Walker says he wants to give Foxconn a package of tax breaks and incentives worth three billion dollars over 15 years — but only if the jobs it promises materialize.
Foxconn says the plant will need 13 thousand workers. CEO Terry Gou estimates their investment will be worth 10 billion dollars.
“It starts today with this investment in Wisconsin,” Gou says.
Not everyone in the statehouse is convinced Foxconn deserves that deal. Senator Chris Larson says he wants to make sure a package that big goes to a company that shares Wisconsin’s values — like education, the environment and well paying jobs.
“Otherwise I worry we’re just open to extortion.” Larson says. “There’s a tendency by some of these larger companies to take everything they can … and then go.”
Representative Gordon Hintz is optimistic about the Foxconn deal, but hopes the incentive package comes with at least some requirements.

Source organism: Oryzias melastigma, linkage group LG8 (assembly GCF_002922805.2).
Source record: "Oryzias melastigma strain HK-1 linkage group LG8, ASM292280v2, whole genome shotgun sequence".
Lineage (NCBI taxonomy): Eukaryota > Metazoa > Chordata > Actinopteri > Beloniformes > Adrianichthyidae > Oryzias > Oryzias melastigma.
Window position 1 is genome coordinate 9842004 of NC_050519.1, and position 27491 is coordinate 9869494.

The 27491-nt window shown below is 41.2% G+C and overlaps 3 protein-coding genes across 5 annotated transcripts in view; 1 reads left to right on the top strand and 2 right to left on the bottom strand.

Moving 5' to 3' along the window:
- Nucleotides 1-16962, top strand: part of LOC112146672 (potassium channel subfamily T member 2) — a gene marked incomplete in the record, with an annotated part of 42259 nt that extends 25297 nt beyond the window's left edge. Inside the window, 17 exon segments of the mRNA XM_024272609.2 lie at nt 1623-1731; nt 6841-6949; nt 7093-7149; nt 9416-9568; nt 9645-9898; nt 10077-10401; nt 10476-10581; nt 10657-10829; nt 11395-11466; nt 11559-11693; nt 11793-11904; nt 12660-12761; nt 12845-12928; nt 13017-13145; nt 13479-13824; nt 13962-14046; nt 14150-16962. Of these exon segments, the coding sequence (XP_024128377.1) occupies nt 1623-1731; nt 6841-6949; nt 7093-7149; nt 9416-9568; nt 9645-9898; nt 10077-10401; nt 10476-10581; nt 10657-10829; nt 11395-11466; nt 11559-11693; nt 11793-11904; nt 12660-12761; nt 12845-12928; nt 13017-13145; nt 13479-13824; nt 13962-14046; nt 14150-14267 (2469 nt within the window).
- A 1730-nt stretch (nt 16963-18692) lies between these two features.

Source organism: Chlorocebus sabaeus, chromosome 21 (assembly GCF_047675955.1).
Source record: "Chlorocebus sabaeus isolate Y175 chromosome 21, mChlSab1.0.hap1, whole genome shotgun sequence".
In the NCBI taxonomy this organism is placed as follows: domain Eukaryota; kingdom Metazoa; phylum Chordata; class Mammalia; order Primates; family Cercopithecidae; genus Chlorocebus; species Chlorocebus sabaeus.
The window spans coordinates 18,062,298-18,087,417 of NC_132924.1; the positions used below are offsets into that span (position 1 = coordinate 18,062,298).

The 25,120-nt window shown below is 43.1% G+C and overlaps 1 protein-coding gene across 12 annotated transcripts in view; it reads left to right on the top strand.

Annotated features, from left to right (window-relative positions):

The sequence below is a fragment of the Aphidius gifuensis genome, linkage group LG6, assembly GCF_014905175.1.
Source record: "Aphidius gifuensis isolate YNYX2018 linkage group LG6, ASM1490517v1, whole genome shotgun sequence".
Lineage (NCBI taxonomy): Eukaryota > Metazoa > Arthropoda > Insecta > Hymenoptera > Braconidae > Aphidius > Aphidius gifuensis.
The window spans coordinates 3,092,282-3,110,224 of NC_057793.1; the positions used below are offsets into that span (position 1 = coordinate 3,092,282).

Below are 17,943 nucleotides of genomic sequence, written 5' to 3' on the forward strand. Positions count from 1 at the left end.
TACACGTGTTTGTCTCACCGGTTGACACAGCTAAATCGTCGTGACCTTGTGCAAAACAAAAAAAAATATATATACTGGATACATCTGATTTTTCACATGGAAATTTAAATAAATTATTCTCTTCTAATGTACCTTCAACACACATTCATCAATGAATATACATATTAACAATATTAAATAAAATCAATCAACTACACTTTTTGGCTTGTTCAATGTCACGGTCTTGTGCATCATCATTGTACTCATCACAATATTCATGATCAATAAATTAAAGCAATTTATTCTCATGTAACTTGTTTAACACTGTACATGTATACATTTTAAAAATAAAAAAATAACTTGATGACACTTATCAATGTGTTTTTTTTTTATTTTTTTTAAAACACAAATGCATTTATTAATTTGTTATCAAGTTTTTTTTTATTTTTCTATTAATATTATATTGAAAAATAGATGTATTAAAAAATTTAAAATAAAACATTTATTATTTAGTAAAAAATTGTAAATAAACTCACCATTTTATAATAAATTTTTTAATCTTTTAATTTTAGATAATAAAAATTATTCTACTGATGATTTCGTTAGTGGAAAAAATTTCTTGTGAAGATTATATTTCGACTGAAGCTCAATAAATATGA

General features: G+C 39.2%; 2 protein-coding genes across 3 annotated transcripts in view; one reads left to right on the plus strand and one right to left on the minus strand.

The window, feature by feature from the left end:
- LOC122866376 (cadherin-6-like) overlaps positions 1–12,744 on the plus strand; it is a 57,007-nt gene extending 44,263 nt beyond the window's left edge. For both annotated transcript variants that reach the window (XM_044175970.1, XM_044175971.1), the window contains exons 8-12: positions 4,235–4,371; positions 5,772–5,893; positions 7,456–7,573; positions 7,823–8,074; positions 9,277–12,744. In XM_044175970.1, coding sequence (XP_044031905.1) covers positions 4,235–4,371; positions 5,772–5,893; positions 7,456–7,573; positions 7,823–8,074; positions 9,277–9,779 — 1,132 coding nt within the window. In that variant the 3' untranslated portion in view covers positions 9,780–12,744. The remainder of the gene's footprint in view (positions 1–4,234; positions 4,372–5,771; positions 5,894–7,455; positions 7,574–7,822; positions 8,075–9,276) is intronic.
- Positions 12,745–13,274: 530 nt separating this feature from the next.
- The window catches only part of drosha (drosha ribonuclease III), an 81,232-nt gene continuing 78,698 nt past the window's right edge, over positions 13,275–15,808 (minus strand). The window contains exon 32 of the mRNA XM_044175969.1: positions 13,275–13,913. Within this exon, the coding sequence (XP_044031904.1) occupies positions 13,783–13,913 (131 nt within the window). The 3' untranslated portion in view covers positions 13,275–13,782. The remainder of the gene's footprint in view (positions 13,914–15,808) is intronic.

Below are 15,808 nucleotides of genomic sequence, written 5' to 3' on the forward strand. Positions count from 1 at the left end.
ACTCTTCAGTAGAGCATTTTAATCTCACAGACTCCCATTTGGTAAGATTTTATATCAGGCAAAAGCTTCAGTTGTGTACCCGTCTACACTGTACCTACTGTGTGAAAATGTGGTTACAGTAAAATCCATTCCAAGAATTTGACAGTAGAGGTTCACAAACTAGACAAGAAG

“We’ve got something on the table, but we want reassurances that these are going to be good paying jobs,” Hintz says.
But Assembly Minority Leader Peter Barca, who sits on the Wisconsin Economic Development Corporation board, which will work to negotiate the deal, says that kind of incentive is what’s needed to keep Foxconn in the state.
“Obviously it is a big economic incentive, but it’s also a huge plant,” Barca says. “It would be the largest direct foreign investment in US history.”
Larson says Foxconn’s side of the investment isn’t the only historic part of the deal — and that might not necessarily be a good thing.
“It’s a degree of corporate welfare I don’t think Wisconsin has ever experienced,” Larson says. “And I think a lot of people are taken aback by that.”
Hintz says lawmakers and the governor are going to have to make changes in order to keep Foxconn in Wisconsin.
“We know that the cuts to education have been devastating,” Hintz says. “The jobs we’re talking about here, they’re going to require four-year degrees.”
Walker says there will be a special legislative session to work out an incentives package in August. He says he wants to do this outside of the state budget process, which has still yet to be finalized.